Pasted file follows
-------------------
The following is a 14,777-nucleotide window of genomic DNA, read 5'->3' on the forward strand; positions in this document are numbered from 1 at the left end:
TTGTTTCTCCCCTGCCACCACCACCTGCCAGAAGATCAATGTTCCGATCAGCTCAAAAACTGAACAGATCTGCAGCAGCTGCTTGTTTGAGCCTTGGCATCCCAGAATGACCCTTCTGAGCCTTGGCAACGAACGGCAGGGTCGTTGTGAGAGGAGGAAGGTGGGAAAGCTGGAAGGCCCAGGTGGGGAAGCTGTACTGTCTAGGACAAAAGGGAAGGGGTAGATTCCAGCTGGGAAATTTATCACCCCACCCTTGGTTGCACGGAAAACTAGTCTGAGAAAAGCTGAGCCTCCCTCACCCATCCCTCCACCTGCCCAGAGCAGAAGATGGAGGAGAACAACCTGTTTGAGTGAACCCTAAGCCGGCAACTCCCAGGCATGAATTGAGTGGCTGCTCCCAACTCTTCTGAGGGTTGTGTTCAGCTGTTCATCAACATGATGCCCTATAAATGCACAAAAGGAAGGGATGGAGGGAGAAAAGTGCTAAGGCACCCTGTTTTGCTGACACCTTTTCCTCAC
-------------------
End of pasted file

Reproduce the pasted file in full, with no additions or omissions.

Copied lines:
The following is a 14,777-nucleotide window of genomic DNA, read 5'->3' on the forward strand; positions in this document are numbered from 1 at the left end:
TTGTTTCTCCCCTGCCACCACCACCTGCCAGAAGATCAATGTTCCGATCAGCTCAAAAACTGAACAGATCTGCAGCAGCTGCTTGTTTGAGCCTTGGCATCCCAGAATGACCCTTCTGAGCCTTGGCAACGAACGGCAGGGTCGTTGTGAGAGGAGGAAGGTGGGAAAGCTGGAAGGCCCAGGTGGGGAAGCTGTACTGTCTAGGACAAAAGGGAAGGGGTAGATTCCAGCTGGGAAATTTATCACCCCACCCTTGGTTGCACGGAAAACTAGTCTGAGAAAAGCTGAGCCTCCCTCACCCATCCCTCCACCTGCCCAGAGCAGAAGATGGAGGAGAACAACCTGTTTGAGTGAACCCTAAGCCGGCAACTCCCAGGCATGAATTGAGTGGCTGCTCCCAACTCTTCTGAGGGTTGTGTTCAGCTGTTCATCAACATGATGCCCTATAAATGCACAAAAGGAAGGGATGGAGGGAGAAAAGTGCTAAGGCACCCTGTTTTGCTGACACCTTTTCCTCAC